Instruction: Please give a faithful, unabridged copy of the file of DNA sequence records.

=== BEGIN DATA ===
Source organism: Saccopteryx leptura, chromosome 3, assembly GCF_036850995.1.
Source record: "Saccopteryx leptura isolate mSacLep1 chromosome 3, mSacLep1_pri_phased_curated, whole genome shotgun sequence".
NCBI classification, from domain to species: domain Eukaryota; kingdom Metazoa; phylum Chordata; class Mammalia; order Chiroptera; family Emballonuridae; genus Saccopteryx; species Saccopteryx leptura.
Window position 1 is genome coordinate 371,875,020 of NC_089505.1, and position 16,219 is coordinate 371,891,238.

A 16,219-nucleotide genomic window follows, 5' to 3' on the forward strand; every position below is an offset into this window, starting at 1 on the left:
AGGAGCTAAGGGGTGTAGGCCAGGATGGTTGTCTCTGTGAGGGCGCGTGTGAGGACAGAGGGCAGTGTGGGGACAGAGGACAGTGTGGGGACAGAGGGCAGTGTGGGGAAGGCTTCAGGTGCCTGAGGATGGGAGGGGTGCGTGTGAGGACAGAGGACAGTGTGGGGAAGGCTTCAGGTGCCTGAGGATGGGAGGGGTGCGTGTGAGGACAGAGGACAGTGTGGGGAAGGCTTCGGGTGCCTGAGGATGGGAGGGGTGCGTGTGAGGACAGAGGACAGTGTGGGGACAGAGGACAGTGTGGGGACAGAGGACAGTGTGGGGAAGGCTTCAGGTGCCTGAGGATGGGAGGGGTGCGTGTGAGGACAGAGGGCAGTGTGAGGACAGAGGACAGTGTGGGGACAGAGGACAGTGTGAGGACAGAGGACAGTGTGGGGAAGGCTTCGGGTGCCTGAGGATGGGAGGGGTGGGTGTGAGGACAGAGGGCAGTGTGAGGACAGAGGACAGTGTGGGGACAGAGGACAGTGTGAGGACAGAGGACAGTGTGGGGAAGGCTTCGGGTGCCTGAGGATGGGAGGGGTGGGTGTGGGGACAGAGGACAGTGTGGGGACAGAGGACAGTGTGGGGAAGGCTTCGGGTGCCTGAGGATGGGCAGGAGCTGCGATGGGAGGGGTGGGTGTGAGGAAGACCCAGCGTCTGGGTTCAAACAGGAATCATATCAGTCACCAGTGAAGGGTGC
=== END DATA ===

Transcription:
Source organism: Saccopteryx leptura, chromosome 3, assembly GCF_036850995.1.
Source record: "Saccopteryx leptura isolate mSacLep1 chromosome 3, mSacLep1_pri_phased_curated, whole genome shotgun sequence".
NCBI classification, from domain to species: domain Eukaryota; kingdom Metazoa; phylum Chordata; class Mammalia; order Chiroptera; family Emballonuridae; genus Saccopteryx; species Saccopteryx leptura.
Window position 1 is genome coordinate 371,875,020 of NC_089505.1, and position 16,219 is coordinate 371,891,238.

A 16,219-nucleotide genomic window follows, 5' to 3' on the forward strand; every position below is an offset into this window, starting at 1 on the left:
AGGAGCTAAGGGGTGTAGGCCAGGATGGTTGTCTCTGTGAGGGCGCGTGTGAGGACAGAGGGCAGTGTGGGGACAGAGGACAGTGTGGGGACAGAGGGCAGTGTGGGGAAGGCTTCAGGTGCCTGAGGATGGGAGGGGTGCGTGTGAGGACAGAGGACAGTGTGGGGAAGGCTTCAGGTGCCTGAGGATGGGAGGGGTGCGTGTGAGGACAGAGGACAGTGTGGGGAAGGCTTCGGGTGCCTGAGGATGGGAGGGGTGCGTGTGAGGACAGAGGACAGTGTGGGGACAGAGGACAGTGTGGGGACAGAGGACAGTGTGGGGAAGGCTTCAGGTGCCTGAGGATGGGAGGGGTGCGTGTGAGGACAGAGGGCAGTGTGAGGACAGAGGACAGTGTGGGGACAGAGGACAGTGTGAGGACAGAGGACAGTGTGGGGAAGGCTTCGGGTGCCTGAGGATGGGAGGGGTGGGTGTGAGGACAGAGGGCAGTGTGAGGACAGAGGACAGTGTGGGGACAGAGGACAGTGTGAGGACAGAGGACAGTGTGGGGAAGGCTTCGGGTGCCTGAGGATGGGAGGGGTGGGTGTGGGGACAGAGGACAGTGTGGGGACAGAGGACAGTGTGGGGAAGGCTTCGGGTGCCTGAGGATGGGCAGGAGCTGCGATGGGAGGGGTGGGTGTGAGGAAGACCCAGCGTCTGGGTTCAAACAGGAATCATATCAGTCACCAGTGAAGGGTGC